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Medicare for all

Medicare for All – Part II

Published in The Journal Record
January 29, 2020

Last month we learned that President Lyndon Johnson needed help with social conservatives to pass Medicare.  Enter United States Representative from Arkansas, Wilbur Mills.

Mills chaired the House Ways and Means Committee which made him a very influential legislator.  He foresaw the likely possibility that if Medicare were passed it would be but a short time before members of his party would demand something similar for the rest of the country.  He devised companion legislation that was dubbed Medicaid to forestall this anticipated desire to expand Medicare to the entire population. 

Mills did several things that were particularly pragmatic and far-reaching.  He suggested that Medicaid should cover certain categories of the poor, particularly those with the greatest public enthusiasm such as pregnant women, children, and the poor elderly.  In addition, he was particularly clever in making Medicaid a joint federal/state program with the states paying roughly half the cost, but also maintaining control over who and what was covered and what providers  would be paid. 

As would be expected, any government program such as Medicare was likely to be opposed by a conservative coalition of conservative Democrats from the south and northern Republicans.  Anticipating this Mills knew that conservatives love programs where the state had considerable autonomy.  Thus, he was able to pull off a hat trick by aligning Medicare and Medicaid together but allowing the states to have considerable control over Medicaid and  significant leverage in how the program would be managed within their state. 

So, in July 1965 Lyndon Johnson signed both the Medicare and Medicaid programs into law – Medicare, an individual tax supported insurance program for the elderly; and Medicaid, a social welfare program funded by the federal and state governments designed to help certain categories of the poor. 

Today Medicaid covers 59% of low-income children.  States pay, in general, 17% of their general fund into the program.  It covers 60% of nursing home residents and 37% of child births.  Mills, therefore, eliminated until this very point in our history the call to expand Medicare to the entire population.  His artful maneuvering of the political system eliminated the desire for a “Medicare for All” program until today, with the Democratic party clearly moving in that direction.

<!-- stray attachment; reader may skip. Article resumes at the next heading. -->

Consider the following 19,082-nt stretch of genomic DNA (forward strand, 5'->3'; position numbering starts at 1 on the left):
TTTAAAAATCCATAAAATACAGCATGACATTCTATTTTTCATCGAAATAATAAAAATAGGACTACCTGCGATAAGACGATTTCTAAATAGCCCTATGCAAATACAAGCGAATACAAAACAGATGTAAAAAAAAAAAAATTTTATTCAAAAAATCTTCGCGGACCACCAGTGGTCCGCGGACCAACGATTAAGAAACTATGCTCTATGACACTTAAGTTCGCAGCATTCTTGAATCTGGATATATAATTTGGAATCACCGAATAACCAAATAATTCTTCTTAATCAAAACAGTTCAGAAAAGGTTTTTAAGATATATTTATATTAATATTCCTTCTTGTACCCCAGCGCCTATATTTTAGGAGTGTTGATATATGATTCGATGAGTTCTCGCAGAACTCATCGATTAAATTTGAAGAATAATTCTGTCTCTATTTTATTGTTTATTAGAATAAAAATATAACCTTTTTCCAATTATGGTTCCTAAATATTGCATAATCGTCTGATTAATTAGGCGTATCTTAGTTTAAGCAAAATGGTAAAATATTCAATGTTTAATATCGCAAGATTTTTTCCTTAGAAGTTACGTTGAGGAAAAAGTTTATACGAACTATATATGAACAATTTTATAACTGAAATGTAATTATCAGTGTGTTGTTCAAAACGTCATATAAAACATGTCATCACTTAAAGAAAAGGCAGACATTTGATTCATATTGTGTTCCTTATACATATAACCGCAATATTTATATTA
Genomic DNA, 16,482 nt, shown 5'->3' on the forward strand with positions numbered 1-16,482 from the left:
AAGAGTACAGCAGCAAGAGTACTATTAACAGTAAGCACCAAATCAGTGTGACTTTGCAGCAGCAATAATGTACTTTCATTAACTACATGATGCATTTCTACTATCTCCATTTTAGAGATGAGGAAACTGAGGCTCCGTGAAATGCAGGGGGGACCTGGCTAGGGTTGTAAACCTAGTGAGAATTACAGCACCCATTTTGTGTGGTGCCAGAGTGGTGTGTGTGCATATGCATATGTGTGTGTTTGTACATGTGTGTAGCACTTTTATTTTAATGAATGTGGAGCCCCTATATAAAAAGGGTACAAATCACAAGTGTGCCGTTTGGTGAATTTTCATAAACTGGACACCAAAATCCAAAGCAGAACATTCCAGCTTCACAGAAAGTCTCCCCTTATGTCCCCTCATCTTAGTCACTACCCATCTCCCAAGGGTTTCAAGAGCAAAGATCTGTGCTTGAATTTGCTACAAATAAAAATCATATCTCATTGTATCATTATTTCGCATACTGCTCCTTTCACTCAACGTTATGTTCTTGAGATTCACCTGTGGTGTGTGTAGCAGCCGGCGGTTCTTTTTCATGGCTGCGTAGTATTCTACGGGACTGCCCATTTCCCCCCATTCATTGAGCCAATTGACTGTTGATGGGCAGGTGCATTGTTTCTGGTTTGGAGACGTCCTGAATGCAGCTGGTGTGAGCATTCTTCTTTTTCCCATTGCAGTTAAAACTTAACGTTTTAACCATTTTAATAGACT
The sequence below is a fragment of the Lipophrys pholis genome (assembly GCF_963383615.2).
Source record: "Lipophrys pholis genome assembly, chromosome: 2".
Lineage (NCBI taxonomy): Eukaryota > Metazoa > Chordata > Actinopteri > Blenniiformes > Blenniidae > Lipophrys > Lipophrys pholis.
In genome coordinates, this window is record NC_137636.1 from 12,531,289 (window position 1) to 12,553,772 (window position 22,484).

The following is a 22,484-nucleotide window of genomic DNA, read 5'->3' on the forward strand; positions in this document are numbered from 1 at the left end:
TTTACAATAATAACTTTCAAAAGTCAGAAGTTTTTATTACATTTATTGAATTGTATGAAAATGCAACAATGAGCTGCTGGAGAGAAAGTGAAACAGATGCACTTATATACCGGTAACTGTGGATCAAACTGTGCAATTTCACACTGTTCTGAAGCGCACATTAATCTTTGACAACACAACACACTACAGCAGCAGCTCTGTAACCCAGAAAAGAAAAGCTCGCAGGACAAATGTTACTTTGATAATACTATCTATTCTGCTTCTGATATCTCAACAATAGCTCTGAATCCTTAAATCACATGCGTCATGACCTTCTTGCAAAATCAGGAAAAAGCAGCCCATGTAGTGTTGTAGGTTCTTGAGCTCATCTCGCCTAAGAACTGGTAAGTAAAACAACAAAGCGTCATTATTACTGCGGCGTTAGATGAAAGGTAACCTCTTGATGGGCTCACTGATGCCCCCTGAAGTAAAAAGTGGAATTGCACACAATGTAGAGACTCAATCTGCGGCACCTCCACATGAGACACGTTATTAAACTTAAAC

We must admit that Wilbur Mills was spectacularly successful in avoiding a single payer system for two generations.

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Medicare for All – Part I

Published in The Journal Record
December 18, 2019

If you have watched the Democratic debates recently you’ve undoubtedly caught the passion that several of the candidates have for the concept of “Medicare for All.”  The ideological debate ranges on the one hand from eliminating private and employer-based insurance that would move all of us into a Medicare-like program, to the alternative being proposed by more moderate contestants to give all of us a choice to sign up for a Medicare program should we desire. 

Most of the pundits are noting that this debate over the extension of Medicare is a new political phenomenon representing how far to the left many Democratic candidates are approaching.  The truth is that while the passion evidenced around the concept may seem new and different, its roots go back more than sixty years.